Ann Maher Oct. 31, 2014, 12:43pm

While the electoral burden for judges seeking retention to office is higher than when they first go before voters - 60 percent versus anywhere north of 50 percent when contested - odds are in favor of an incumbent being retained.

That is, unless, a bunch of money and a drawn-out campaign are at work.

Case in point: Gordon Maag, Democrat, in 2004 was on the ballot in two places in the Fifth Judicial District, which includes the state's 37 southern-most counties. He ran against Lloyd Karmeier, Republican, for a seat on the Illinois Supreme Court. He also sought retention to the Fifth District Appellate Court.

Maag lost both contests. He is the only appellate judge in Illinois who has lost a retention race since voters were first given that option in 1964.

He received 55.23 percent "Yes" votes  (284,597) to 44.77 percent "No"  votes (230,655) -  about 4.7 percentage points shy of the 60 percent threshold. More than 50,000 voters who cast a ballot in the Karmeier-Maag race did not cast a ballot on the Maag retention question, which are labeled by some as "under votes."

Karmeier beat Maag in the race for Supreme Court by a margin of 54.7 percent (309,521 votes) to Maag's 45.3 percent (256,339 votes). Karmeier won 29 of the 37 counties in the district. Karmeier, who is from Washington County, defeated Maag in Maag's home county - Madison County - by a margin of 57 to 43 percent.

The 2004 battle for the Supreme Court in sothern Illinois holds the record for the most expensive contested judicial race in the nation's history. A total of $9.3 million was spent - with both sides raising about equal amounts of money.

While it is unclear how much money was dedicated to the anti retention effort, negative advertising against Maag in the Supreme Court race spilled over to the retention question.

As Karmeier seeks a second 10-year term next week, he faces opposition from a group of attorneys who 10 years ago supported Maag for Supreme Court.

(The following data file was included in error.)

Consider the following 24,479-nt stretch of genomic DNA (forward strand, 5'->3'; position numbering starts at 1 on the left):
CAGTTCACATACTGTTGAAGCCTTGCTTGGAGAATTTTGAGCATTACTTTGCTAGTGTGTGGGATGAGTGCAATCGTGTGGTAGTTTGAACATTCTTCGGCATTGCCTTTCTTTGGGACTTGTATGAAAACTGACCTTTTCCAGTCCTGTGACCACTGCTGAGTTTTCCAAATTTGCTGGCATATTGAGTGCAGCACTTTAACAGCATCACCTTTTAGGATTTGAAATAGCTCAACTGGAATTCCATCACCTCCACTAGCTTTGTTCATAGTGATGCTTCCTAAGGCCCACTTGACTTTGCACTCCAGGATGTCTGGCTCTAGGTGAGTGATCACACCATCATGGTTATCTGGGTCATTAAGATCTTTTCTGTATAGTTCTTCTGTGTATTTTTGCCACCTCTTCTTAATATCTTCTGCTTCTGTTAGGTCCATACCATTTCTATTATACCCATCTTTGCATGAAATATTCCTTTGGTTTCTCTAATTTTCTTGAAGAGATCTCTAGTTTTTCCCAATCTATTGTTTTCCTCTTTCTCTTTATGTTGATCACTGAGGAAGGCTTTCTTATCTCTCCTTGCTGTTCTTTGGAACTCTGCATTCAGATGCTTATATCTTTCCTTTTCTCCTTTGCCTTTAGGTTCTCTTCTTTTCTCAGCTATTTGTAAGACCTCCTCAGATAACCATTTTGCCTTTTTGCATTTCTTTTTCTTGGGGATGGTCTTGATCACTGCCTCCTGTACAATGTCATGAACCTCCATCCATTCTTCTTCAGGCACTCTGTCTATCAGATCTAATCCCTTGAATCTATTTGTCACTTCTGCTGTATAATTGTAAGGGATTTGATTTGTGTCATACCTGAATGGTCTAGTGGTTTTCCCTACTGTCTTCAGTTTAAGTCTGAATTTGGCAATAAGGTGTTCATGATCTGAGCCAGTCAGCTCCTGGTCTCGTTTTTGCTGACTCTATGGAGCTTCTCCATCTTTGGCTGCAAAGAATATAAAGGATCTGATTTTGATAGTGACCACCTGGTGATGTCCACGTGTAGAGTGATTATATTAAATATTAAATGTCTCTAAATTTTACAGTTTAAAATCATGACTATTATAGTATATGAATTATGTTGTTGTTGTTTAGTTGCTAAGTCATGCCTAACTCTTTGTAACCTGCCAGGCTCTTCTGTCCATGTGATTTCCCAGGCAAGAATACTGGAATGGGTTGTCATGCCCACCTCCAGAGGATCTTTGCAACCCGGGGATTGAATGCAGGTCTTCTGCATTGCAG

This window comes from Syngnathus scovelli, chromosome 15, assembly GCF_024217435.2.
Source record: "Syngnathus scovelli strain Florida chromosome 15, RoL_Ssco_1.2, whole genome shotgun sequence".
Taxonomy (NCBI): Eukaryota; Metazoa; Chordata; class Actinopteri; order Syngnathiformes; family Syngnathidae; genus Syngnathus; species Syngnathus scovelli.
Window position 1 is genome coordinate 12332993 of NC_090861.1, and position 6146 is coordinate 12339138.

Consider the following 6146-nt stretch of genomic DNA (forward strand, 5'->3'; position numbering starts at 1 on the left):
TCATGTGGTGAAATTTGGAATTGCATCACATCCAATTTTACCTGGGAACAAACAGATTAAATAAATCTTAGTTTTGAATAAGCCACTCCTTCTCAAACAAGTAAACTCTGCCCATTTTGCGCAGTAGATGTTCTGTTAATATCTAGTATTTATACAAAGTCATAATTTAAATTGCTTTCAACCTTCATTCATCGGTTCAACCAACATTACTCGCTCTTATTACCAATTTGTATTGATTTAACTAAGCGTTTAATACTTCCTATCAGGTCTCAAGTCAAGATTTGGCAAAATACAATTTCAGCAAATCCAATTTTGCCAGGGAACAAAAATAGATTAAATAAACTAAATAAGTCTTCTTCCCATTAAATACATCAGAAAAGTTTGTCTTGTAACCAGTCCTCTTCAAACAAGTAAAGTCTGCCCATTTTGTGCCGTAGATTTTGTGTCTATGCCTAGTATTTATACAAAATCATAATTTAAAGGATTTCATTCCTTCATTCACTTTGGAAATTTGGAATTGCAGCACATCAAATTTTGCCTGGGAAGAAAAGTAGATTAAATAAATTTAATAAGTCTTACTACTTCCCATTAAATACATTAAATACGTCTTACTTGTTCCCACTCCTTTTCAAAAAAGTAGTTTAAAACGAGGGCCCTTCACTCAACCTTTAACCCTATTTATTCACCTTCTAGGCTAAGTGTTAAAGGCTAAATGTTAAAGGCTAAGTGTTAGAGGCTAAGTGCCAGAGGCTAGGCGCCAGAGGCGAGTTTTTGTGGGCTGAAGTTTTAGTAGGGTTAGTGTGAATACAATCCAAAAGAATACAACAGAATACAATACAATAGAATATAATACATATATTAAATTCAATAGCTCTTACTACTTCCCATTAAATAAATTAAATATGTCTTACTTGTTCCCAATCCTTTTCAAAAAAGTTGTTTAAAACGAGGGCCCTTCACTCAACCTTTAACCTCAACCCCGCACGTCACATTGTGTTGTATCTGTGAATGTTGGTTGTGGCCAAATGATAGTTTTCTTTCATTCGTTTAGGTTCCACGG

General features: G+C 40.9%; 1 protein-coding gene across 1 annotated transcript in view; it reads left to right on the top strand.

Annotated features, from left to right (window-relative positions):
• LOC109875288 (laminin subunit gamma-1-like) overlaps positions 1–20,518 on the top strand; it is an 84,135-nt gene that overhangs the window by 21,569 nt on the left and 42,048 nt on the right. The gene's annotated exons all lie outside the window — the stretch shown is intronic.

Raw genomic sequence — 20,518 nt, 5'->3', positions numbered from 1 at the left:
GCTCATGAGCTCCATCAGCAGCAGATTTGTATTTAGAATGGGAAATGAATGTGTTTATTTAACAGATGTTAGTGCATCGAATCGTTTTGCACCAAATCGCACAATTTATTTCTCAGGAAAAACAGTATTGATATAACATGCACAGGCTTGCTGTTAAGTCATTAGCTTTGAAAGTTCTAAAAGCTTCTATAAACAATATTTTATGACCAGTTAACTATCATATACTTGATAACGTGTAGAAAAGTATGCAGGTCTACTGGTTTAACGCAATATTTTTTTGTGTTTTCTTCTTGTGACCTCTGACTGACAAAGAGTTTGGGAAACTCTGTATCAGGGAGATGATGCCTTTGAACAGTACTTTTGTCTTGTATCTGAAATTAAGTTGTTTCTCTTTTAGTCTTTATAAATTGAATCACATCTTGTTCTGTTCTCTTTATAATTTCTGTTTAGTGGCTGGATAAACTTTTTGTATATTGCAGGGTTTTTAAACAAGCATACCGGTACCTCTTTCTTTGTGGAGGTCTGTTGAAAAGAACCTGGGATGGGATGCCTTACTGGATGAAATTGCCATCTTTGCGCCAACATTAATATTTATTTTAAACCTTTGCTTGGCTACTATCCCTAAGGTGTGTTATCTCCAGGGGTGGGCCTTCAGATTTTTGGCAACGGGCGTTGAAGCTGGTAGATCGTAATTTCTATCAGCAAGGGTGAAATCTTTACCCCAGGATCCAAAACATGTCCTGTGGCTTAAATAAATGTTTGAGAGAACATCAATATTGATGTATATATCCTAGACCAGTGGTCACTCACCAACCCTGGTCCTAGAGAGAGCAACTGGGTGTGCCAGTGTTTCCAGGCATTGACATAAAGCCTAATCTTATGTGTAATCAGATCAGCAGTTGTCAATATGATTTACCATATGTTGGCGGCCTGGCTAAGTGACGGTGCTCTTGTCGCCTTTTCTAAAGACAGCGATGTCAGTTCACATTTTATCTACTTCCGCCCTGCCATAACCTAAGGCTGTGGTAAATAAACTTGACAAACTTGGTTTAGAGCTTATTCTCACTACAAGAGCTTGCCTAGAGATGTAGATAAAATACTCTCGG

Approximately $2 million has been raised by those seeking to oust Karmeier, and about $1 million has been raised in support of Karmeier.

One difference between the campaigns of 2004 and 2014 is the amount of time voters have been exposed to messaging from both sides.

In 2004, it was a long, drawn-out battle. The attack against Karmeier this year did not materialize until two weekends before the election.

Retention rate results

In a review of retention races in the Third Judicial Circuit, Twentieth Judicial Circuit and Fifth Judicial District since 2004, the lowest recorded retention percentage - other than Maag in 2004 - came in 2010, when St. Clair County Chief Judge Baricevic was retained by a margin of 62.49 percent (65,252 votes).


Twentieth Judicial Circuit
Judge Robert Le Chien: 68.59 percent (92,102 votes)
Third Judicial Circuit
Judge Andreas Matoesian: 69.93 percent (77,449 votes)
Fifth District Appellate Court
Judge Terrence Hopkins: 66.96 percent (300,262 votes)
Judge Gordon Maag: 55.23 percent (284,597 votes)


Twentieth Judicial Circuit
Judge Jan Fiss: 74.76 percent (68,714 votes)
Judge Milton Wharton: 75.86 (70,693 votes)
Third Judicial Circuit
Judge Ann Callis: 73.66 percent (57,674 votes)
Judge John Knight: 69.77 percent (53,263 votes)
Judge Charles Romani: 70.94 percent (54,806 votes)


Twentieth Judicial Circuit
Judge James Campanella: 76.47 percent (109,586 votes)
Judge Dennis Doyle: 77.11 percent (110,240 votes)
Judge Annette Eckert: 79.58 percent (115,208 votes)
Judge Michael O'Malley: 78.21 percent (115,217 votes)
Fifth District Appellate Court
Judge Richard Goldenhersh: 73.74 percent (370,169 votes)


Twentieth Judicial Circuit
Judge John Baricevic: 62.49 percent (65,252 votes)
Judge Dennis Hatch: 66.92 percent (69,259 votes)
Judge Robert LeChien: 65.25 percent (67,767 votes)
Third Judicial Circuit
Judge Andreas Matoesian: 71.03 percent (55,543 votes)
Fifth District Appellate Court
Judge Thomas Welch: 68.84 percent (251,851 votes)


Twentieth Judicial Circuit
Judge Jan Fiss: 75.01 percent (110,319 votes)
Third Judicial Circuit
Judge Ann Callis: 68.57 percent (81,321 votes)
Judge Barbara Crowder: 63.2 percent (73,522 votes)
Judge Dave Hylla: 65.34 percent (75,118 votes)
Judge John Knight: 64.38 percent (74,212 votes)
Fifth District Appellate Court
Judge Melissa Chapman: 73.76 percent (370,011 votes)

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